Brett Arends’s ROI: Why $40 billion in stimulus won’t go ‘into’ stocks


If you’re planning to take extra risk in your retirement accounts because of all the stimulus money about to be “poured into stocks”—don’t.

The same goes for bitcoin.

Mizuho Securities is the latest to push this idea, with a survey suggesting that 10% of the $380 billion in stimulus windfalls will be invested in stocks and bitcoin.

That, according to Wall Street, means that about $40 billion in extra money will “come into the stock market,” driving it higher.

Recently Deutsche Bank estimated young individual investors were ready to pour $170 billion into the market.

And the Wall Street hucksters made the same argument.

But it’s the old “money on the sidelines” fallacy. (Incidentally this raises, yet again, the question of why we don’t teach logic as Topic No. 1 in the public education system—a failure whose devastating costs are apparent every day.)

It’s a simple logical error, and it doesn’t matter who points it out—me, your broker, the Man in the Moon. It’s basic logic.

Stimulus money, or money “on the sidelines,” cannot “come into the market” for one very simple reason that gets ignored time and time and time again when this comes up.

Every time a security is bought, one must be sold.

Pretty obvious, right? If I buy your Apple

stock, then you…er…have to sell it to me. I buy, you sell.

Read: These are the best new ideas in retirement

Imagine if you bought a house and tried to move in, and the previous owner figured he’d hang on to it, as well as banking the check.

If investors plunge $40 billion of their stimulus windfalls “into” stocks (and bitcoin), guess how much current investors will simultaneously “take out” of stocks (and bitcoin).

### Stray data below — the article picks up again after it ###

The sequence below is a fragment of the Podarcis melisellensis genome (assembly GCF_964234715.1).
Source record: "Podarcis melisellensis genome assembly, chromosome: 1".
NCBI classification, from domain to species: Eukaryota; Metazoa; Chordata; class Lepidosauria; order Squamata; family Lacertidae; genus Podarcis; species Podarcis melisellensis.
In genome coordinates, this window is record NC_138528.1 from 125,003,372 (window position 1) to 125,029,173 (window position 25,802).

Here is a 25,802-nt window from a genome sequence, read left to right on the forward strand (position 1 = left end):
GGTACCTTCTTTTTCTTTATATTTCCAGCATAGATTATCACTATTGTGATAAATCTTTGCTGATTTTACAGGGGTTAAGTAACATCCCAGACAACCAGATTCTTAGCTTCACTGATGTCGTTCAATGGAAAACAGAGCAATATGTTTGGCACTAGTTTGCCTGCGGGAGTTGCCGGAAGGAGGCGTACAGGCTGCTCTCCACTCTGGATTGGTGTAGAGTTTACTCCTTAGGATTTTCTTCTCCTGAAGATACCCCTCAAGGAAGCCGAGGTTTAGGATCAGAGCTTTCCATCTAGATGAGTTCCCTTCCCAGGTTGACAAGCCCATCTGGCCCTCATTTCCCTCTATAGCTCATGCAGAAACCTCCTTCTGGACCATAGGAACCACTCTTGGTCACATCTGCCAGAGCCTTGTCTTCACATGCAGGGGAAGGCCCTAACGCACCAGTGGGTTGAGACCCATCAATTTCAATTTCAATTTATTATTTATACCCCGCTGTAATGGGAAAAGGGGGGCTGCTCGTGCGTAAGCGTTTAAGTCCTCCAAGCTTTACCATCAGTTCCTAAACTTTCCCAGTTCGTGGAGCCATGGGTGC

Er…$40 billion.

And if eager young investors rush out and pour $170 billion of their cash into these investments, current investors will…er…take $170 billion out.

It is not a coincidence that the figures match.

I have $10, you have a share. I buy your share. Now I have your share…and you have my $10.

None of this means the stock market is a bad investment (or a good one), merely that this particular argument has no force.

The more interesting question is whether or not this hot stimulus money will spark even greater animal spirits among investors — especially among those who have the least experience of investing.

Is that possible? Obviously.

Is it likely? Maybe.

On the other hand, $40 billion is about 0.07% of the value of the U.S. stocks market and $170 billion is 0.3%, so you have to wonder how much this additional euphoria is going to be worth.

You might also reasonably wonder how much extra exuberance the market can handle, given — as the chart above shows — it looks pretty exuberant already.

For those following trends the more important short-term issue is that the U.S. market—as measured for example by the Vanguard Total Stock Market ETF

—is (just) above its 50-day moving average and well above its 200 day moving average. So the trend remains bullish.

Whether that remains the case as inflation forecasts break above 8-year highs, and the White House looks at a 25% hike in corporate tax rates, is going to be another matter.

Meanwhile those of a curious disposition might wonder why, if new and inexperienced investors are so eager to plunge $40 billion or even $170 billion “into” the market, current (and possibly more experienced) investors are so willing to take the same amount out.

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